Longtemps, je me suis couché de bonne heure.
law-TAHn, zhuhm swee koo-SHAY duh BUN NUHR. Click the link below to hear the sound file!
For a long time, I went to bed early.
This sentence, by Marcel Proust, is among the most famous opening lines in the world. I have no idea when you’ll use it, but it’s bound to come in handy some day.
It’s the opener to Proust’s famous novel, À la recherché du temps perdu (ah lah ruh-SHAIRSH dew TAH pair-DEW). The most famous translation (and the earliest: 1922 – 1930) was done by C.K. Scott Moncrieff and Terence Kilmartin, with the title Remembrance of Things Past. A much better rendering of the title is In Search of Lost Time, from D.J. Enright’s revision in 1992.
Perdu, as we have previously remarked in La Salle des pas perdus, can mean both lost and wasted. Proust’s novel explores both: time that has passed, along with the things and people and actions that have disappeared, and time that has been unwisely spent. The narrator bemoans his lost opportunities, particularly in regards to his love, whom he is too nervous or shy to approach for a long time.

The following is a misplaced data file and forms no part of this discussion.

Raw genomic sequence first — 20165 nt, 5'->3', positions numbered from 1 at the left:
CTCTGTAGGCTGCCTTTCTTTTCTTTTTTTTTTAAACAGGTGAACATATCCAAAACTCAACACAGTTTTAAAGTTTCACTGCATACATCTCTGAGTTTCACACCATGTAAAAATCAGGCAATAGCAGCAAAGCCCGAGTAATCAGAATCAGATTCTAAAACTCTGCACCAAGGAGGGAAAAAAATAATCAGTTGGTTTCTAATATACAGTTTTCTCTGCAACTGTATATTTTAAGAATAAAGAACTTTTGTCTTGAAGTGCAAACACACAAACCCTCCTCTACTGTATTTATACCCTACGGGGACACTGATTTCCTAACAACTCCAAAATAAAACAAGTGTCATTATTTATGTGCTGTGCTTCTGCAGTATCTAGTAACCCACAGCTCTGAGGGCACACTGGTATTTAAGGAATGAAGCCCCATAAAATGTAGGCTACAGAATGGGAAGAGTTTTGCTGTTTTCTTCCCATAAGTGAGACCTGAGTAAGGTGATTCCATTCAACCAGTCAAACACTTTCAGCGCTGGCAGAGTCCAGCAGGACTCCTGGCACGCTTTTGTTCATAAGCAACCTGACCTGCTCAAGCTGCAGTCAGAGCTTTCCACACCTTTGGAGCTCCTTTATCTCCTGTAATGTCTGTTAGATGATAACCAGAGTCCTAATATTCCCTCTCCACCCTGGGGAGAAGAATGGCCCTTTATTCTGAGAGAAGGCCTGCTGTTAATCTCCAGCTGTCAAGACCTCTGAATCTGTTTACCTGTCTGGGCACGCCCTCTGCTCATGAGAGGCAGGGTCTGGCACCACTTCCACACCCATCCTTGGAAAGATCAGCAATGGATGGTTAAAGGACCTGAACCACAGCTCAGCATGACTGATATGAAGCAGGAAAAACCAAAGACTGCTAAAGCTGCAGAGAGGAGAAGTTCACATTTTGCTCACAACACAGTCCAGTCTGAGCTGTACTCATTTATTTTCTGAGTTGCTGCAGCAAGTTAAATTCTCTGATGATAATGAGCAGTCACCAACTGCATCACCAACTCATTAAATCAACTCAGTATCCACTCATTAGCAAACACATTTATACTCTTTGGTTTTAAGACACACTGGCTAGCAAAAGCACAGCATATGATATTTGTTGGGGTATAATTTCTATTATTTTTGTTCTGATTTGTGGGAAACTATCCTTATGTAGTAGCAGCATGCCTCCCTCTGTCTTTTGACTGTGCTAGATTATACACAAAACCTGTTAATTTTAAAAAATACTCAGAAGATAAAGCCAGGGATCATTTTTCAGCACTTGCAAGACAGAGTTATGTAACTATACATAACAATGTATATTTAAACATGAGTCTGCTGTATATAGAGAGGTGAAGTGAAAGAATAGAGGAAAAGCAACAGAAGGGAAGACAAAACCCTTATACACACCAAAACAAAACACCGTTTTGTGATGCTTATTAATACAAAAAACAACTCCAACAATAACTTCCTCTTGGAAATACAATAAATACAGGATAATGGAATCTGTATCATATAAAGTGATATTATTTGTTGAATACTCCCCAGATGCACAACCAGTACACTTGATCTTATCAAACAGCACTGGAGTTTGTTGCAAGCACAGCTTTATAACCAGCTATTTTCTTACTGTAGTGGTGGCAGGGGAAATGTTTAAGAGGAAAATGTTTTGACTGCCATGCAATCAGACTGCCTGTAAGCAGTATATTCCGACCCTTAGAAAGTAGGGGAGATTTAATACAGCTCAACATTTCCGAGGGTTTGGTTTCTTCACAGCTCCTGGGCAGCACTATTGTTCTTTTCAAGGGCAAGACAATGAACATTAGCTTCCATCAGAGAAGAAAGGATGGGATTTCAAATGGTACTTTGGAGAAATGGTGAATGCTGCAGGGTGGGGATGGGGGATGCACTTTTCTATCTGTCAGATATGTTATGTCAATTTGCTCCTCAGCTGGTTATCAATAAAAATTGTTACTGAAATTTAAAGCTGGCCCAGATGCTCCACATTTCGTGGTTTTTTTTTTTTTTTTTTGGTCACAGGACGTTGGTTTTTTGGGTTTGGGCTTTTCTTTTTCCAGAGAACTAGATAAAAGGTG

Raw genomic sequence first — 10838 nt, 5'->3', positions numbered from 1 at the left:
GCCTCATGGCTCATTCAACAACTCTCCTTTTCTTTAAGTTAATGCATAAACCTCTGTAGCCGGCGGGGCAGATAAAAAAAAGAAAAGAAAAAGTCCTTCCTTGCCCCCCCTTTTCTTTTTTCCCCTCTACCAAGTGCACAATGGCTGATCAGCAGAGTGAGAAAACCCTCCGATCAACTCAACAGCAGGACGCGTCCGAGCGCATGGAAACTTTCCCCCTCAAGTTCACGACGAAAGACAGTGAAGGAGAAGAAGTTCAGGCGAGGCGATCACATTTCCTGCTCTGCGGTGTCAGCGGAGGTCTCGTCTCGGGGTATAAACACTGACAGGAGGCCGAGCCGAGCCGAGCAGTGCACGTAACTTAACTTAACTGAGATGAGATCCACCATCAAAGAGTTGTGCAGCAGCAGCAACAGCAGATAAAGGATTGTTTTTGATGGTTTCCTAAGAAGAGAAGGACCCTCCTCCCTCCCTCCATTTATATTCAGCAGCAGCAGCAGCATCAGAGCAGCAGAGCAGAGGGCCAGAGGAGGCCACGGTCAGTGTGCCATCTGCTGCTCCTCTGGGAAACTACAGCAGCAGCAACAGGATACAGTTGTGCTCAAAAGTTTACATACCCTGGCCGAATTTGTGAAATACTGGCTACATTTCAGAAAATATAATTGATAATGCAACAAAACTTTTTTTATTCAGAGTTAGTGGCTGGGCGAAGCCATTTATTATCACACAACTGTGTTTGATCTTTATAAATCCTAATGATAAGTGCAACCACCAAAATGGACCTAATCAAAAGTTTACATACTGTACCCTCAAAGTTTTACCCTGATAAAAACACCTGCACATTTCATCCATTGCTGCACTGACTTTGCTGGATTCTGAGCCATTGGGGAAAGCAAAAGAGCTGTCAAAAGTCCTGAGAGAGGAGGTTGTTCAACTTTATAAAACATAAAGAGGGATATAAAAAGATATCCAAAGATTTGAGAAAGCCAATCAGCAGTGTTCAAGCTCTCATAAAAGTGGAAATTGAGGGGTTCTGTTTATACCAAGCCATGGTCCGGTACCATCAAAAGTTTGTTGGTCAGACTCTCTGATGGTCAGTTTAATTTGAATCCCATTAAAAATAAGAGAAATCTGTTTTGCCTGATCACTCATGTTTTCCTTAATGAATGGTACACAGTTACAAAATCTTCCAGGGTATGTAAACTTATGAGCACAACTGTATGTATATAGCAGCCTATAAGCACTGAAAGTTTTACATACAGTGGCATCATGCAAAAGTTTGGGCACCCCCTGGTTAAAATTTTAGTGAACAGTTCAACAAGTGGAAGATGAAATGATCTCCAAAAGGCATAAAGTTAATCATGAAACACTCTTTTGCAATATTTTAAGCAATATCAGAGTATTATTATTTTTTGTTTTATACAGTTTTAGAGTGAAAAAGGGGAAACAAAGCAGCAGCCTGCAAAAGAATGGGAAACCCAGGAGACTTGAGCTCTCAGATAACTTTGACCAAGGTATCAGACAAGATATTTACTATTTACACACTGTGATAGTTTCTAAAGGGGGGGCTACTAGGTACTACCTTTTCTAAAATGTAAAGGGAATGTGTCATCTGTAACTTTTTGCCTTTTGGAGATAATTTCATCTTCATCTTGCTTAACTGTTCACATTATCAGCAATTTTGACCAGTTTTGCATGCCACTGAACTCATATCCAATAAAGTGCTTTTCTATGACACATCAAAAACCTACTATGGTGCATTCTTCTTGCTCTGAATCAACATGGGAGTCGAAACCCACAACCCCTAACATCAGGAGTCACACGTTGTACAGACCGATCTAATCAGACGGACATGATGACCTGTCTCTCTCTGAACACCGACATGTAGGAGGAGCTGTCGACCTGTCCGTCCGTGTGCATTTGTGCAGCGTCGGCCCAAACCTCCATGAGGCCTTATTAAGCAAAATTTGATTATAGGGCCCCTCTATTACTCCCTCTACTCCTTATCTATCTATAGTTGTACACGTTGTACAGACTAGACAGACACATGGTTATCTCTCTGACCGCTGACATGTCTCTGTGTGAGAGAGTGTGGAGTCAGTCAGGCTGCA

De bonne heure: at a good hour. Early is good! Late is bad! Similar to the English expression in good time.
À la recherche du temps perdu has numerous famous scenes. Perhaps the most famous is the “madeleine scene”. The narrator dips his madeleine (mad-LENN), a small butter cake intended for dunking, in his herbal tea, and is astonished at the sudden memories that seem to arise directly out of his teacup, unbidden. The scent, the taste, recreate for him his entire childhood.
The novel in which Proust has his narrator recount this childhood is often called a roman-fleuve (roh-mah FLUHV), a “river novel”, because it is as long as a river and flows as richly and deeply as a river. It is well worth reading, if you haven’t done so already. Look for a lot of symbolism that is highly evocative but never clearly explained, more character development than action, microscopic examination of minute details of thought and vision and feeling. It was ground-breaking when it was published (7 volumes between 1913 and 1927, some of it posthumously), and has never been matched.
A quick note on the grammar: Yesterday’s post (Je suis venu, j’ai vu, j’ai vaincu) talked about the past tense. Today’s sentence is in the same tense, but it’s a little different because it’s a reflexive verb. Reflexive verbs are required to use être for the passé composé, and in addition, the past participle must agree with the subject. Here, the narrator is male, so the ending of couché is singular and masculine. If I (a woman) were to make the same statement, I would have to say Longtemps, je me suis couchée de bonne heure.
And coming soon: an authentic French recipe for les madeleines!